Eagle Feathers #111– Checkmate
By Bob (Monty) Doherty
Chess is thought to be almost as old as civilization itself. This two-person strategy and tactical board game dates back at least fourteen hundred years. Game pieces and game boards survived the ancient world from India, China and Egypt.
Interest in this pastime bridged countries and continents and captured the fascination of monarchs and emperors across the eastern world. It taught military skill and maneuvering and heightened concentration. Trading along the famous silk road brought commerce and exchange to Europe. With this, interest in chess soon followed. In the west, it became known as The Game of Kings or The Royal Game.
Modern chess is sometimes referred to as Queen Chess, since the game changed in play during the reign of Queen Elizabeth I when the game’s queen piece was given more power. In America, the first well-known colonial American chess player was Benjamin Franklin. This Declaration of Independence signer wrote an essay titled, The Morals of Chess.
Over half of America’s presidents were chess enthusiasts spanning from George Washington to Bill Clinton. Through the years, international as well as American admirers of chess flourished. Military devotees included Napoleon Bonaparte, Generals Grant, Eisenhower, and Patton. Singers Ray Charles, Ricky Nelson and Willie Nelson also played the game. Famous actors included Marlin Brando, Humphrey Bogart, Dean Martin, and George C. Scott. Like these others, John Wayne liked to play the game in between sets to help his concentration and focus.
Harry Nelson Pillsbury was born in 1872, the year that Somerville became a city. He grew up on Sargent Avenue on the edge of Winter Hill. His father was a teacher at the Prescott Grammar School and later the Assistant Principal of Somerville High School where his son attended. Harry’s first introduction to chess was after the loss of his mother when he was fifteen. His father thought the game would help him through his bereavement. Within four years, he had acquired the nickname the “Boston Wonder,” after playing in dozens of competitions.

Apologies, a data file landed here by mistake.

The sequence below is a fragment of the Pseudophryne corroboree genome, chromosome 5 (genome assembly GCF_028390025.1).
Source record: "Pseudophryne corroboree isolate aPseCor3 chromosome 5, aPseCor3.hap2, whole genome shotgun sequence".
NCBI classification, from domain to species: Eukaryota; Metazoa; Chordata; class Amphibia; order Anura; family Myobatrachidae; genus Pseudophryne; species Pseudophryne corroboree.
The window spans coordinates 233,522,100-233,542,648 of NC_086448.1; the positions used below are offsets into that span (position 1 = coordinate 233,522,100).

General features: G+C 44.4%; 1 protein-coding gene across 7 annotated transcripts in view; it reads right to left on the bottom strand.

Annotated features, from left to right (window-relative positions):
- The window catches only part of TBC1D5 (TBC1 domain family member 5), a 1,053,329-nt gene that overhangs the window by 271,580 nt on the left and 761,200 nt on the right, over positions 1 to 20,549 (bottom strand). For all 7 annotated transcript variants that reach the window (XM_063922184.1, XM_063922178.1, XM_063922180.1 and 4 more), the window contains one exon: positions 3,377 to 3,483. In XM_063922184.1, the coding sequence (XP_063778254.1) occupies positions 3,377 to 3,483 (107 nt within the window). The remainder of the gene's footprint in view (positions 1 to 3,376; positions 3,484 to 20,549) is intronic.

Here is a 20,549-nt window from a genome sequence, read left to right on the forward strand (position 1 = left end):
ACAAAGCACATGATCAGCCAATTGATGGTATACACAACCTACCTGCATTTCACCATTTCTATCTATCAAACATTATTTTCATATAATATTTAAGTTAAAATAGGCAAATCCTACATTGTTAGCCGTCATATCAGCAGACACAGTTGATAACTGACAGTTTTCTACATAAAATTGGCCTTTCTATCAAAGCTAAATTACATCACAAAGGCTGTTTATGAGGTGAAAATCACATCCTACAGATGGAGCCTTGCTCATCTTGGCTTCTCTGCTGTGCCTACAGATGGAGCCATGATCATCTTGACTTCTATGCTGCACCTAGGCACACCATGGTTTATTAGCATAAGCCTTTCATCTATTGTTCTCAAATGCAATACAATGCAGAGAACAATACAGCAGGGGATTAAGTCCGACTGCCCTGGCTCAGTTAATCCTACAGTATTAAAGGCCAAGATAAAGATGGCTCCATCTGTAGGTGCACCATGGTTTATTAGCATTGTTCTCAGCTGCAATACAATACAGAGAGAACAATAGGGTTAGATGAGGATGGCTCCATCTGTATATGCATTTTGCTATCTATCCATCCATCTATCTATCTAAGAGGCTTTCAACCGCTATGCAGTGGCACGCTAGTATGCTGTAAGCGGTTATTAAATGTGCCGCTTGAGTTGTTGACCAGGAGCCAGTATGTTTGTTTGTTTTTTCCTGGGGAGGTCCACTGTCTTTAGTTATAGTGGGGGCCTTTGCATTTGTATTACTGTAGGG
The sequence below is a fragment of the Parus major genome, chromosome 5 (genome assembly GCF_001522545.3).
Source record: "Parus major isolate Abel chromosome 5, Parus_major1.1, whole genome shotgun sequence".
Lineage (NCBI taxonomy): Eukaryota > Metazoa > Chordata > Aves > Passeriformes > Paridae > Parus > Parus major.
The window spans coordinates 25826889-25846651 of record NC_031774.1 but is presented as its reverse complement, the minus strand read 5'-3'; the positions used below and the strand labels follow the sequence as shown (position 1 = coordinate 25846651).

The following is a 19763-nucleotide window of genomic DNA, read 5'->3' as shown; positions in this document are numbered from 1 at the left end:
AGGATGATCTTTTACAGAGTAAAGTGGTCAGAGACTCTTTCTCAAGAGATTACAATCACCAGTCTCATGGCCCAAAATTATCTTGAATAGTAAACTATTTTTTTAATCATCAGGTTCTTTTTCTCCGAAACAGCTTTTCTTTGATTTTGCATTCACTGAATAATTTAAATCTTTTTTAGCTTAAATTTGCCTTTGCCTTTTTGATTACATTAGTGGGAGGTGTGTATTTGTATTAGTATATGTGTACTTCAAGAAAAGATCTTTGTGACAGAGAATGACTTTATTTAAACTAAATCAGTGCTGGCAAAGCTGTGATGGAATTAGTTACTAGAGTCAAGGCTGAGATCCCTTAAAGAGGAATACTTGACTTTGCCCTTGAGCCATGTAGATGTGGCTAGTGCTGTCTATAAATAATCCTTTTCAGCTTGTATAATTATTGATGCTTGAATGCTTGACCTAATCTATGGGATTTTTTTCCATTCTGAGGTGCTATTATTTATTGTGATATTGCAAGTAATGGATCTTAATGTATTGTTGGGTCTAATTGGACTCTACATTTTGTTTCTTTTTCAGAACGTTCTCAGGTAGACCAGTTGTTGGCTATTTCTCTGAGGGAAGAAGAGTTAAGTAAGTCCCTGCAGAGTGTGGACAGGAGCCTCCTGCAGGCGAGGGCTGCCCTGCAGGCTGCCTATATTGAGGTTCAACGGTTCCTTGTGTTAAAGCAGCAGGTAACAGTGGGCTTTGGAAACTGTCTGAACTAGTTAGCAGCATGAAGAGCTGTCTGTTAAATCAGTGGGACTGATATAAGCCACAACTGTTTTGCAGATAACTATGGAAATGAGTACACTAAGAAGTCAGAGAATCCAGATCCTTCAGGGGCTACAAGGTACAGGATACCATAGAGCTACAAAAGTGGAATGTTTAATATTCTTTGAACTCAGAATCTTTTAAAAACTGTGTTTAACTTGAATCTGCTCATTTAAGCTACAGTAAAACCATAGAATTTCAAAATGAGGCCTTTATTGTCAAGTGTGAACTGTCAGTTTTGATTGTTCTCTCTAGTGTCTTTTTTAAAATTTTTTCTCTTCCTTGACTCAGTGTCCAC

Harry Pillsbury had a photographic memory and an unquenchable appetite for chess. He burst into the international chess world at Hastings, England, the site of William the Conqueror’s 1066 invasion. Harry may have felt at home there because of its unmistaken similarity to Somerville’s Union Square. At just 22 years of age, he went on to win what many call the greatest chess tournament of all time, the Hastings Chess Match. He finished ahead of the world champion, past champions, and other champion contenders. He was the first person to win a major tournament on the first try.
Harry was a genius. His astonishing memory was exhibited when he once set a record by simultaneously playing twenty opponents blindfolded. Another time, he played blind chess, checkers, and whist while given a difficult list of 33 words to glance at. The list was: Antiphlogistine, periosteum, takadiastase, plasmon, ambrosia, Threlkeid, streptococcus, staphylococcus, micrococcus, plasmodium, Mississippi, Freiheit, Philadelphia, Cincinnati, athletics, no war, Etchenberg, American, Russian, philosophy, Piet Potgelter’s Rost, Salamagundi, Oomisillecootsi, Bangmamvate, Schlechter’s Nek, Manzinyama, theosophy, catechism, Madjesoomalops.
At the end of the demonstration, he recited and spelled the words. The next day he was asked again, and he recalled them in order and spelled them forwards and backwards.
Harry promoted women’s chess in England and the United States. The National Correspondence Chess Club is named in his honor. He became the official United States Chess Champion in 1897 and held this title for nine years until his death on Bunker Hill Day, June 17, 1906. He was only 33 years old at the time of his death and is considered the third best American to ever play the game. He was Somerville’s Harry Nelson Pillsbury, the “Boston Wonder” and the “Hero of Hastings.”